Lori Falce: The death penalty shouldn’t be easy
I struggle with the death penalty.
I want to be the kind of person who feels forgiveness in my heart and embraces the redemptive possibility of prison.
I’d like to feel the certainty of those who are all-in on the eye-for-an-eye aspects of capital punishment.
I’m not there either.
I covered my first murder case when I was 18. Stephen Rex Edmiston sits on death row 30 years later. His victim, Bobbi Jo Matthew, should be 32 now. Instead, her scalped and ruined body has been long since buried while Edmiston has appealed and been denied and had his death warrant come up and had it be suspended.
I threw up the first time I read the grisly description of what happened to tiny Bobbi Jo. I believe in my heart that no one who could do that has a soul. I hunger for vengeance for her the way my body screams for air when I hold my breath.
But there is another me. The analytical me. The one who lives in statistics and documents. The one who has known judges to be wrong and prosecutors to be overzealous and evidence to be mishandled. I believe that those things are not common, but not common isn’t the same thing as rare and even further away from nonexistent.
I empathize with the Dor Hadash and New Light congregations that urged the U.S. Attorney General’s Office to accept life in prison for accused Tree of Life shooter Robert Bowers rather than the death penalty that prosecutors have since announced they will pursue.
“We have been depleted by the ordeal of this year,” New Light Rabbi Jonathan Perlman wrote to AG William Barr.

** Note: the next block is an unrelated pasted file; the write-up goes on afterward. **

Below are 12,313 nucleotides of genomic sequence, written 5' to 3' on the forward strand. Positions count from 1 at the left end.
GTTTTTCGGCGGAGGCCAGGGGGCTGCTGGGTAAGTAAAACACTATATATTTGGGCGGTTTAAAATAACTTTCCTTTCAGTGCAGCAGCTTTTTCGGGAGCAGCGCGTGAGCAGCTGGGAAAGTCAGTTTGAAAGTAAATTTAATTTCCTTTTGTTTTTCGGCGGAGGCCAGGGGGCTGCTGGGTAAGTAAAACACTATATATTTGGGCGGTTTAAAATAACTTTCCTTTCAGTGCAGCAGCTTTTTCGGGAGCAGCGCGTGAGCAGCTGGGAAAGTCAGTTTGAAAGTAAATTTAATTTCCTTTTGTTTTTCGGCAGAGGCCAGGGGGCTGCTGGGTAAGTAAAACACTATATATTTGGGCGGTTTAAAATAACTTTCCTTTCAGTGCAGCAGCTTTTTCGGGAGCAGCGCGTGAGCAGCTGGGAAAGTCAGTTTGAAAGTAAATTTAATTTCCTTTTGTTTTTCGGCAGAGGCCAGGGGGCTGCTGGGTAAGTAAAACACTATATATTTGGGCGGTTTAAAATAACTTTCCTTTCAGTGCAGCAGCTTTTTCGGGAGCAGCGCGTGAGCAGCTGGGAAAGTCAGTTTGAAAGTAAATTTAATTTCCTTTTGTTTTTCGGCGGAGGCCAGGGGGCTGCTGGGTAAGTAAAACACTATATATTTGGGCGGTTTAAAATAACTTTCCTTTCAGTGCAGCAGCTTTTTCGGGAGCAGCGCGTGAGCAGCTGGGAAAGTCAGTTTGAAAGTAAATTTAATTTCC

I understand. And I am torn by whether I could have that kind of grace or whether I would demand blood.
Opponents of the death penalty argue that it isn’t a deterrent. Proponents respond that it might not be for everyone, but it is for the one person who can never commit that crime again. It’s a lethal logic that is hard to deny.
But those opponents are also not wrong when they ask us to be better than the criminals.
I wrestle with my teeter-tottering positions. I want retribution and I want rehabilitation, and the two forces resist each other like magnets. I am, it seems, the very embodiment of Pennsylvania as it hems and haws about whether it is really a death penalty state or not.
What I want, I can’t have. I want to live in a world that doesn’t need to decide between killing people or locking up killers. Barring that, I’d like absolute surety that the decisions we make and the judgments we arrive at are correct, and still that will never happen.
Instead, I have to hope that we try to get it right, that we improve our judicial system where we can and we listen to the people on both sides of the argument. It is complicated and messy and hard, and that’s a relief.
Because deciding to end a life should always be a struggle.
Lori Falce is a Tribune-Review community engagement editor. You can contact Lori at [email protected].